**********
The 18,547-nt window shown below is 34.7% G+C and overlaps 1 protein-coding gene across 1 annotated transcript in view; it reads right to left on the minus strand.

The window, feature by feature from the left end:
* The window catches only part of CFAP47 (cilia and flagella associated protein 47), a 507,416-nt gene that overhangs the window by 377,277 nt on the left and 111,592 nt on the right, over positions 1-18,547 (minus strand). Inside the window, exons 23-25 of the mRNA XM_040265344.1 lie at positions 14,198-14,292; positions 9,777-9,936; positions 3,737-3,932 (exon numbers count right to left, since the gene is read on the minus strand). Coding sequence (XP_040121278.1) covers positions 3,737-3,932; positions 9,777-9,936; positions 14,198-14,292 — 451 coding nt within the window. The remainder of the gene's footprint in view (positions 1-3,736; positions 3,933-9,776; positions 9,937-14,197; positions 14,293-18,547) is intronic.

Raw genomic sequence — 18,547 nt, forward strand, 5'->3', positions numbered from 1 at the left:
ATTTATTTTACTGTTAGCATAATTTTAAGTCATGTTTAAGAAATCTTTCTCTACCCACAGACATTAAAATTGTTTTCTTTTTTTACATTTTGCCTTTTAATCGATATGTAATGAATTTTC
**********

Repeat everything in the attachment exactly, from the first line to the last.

The 18,547-nt window shown below is 34.7% G+C and overlaps 1 protein-coding gene across 1 annotated transcript in view; it reads right to left on the minus strand.

The window, feature by feature from the left end:
* The window catches only part of CFAP47 (cilia and flagella associated protein 47), a 507,416-nt gene that overhangs the window by 377,277 nt on the left and 111,592 nt on the right, over positions 1-18,547 (minus strand). Inside the window, exons 23-25 of the mRNA XM_040265344.1 lie at positions 14,198-14,292; positions 9,777-9,936; positions 3,737-3,932 (exon numbers count right to left, since the gene is read on the minus strand). Coding sequence (XP_040121278.1) covers positions 3,737-3,932; positions 9,777-9,936; positions 14,198-14,292 — 451 coding nt within the window. The remainder of the gene's footprint in view (positions 1-3,736; positions 3,933-9,776; positions 9,937-14,197; positions 14,293-18,547) is intronic.

Raw genomic sequence — 18,547 nt, forward strand, 5'->3', positions numbered from 1 at the left:
ATTTATTTTACTGTTAGCATAATTTTAAGTCATGTTTAAGAAATCTTTCTCTACCCACAGACATTAAAATTGTTTTCTTTTTTTACATTTTGCCTTTTAATCGATATGTAATGAATTTTC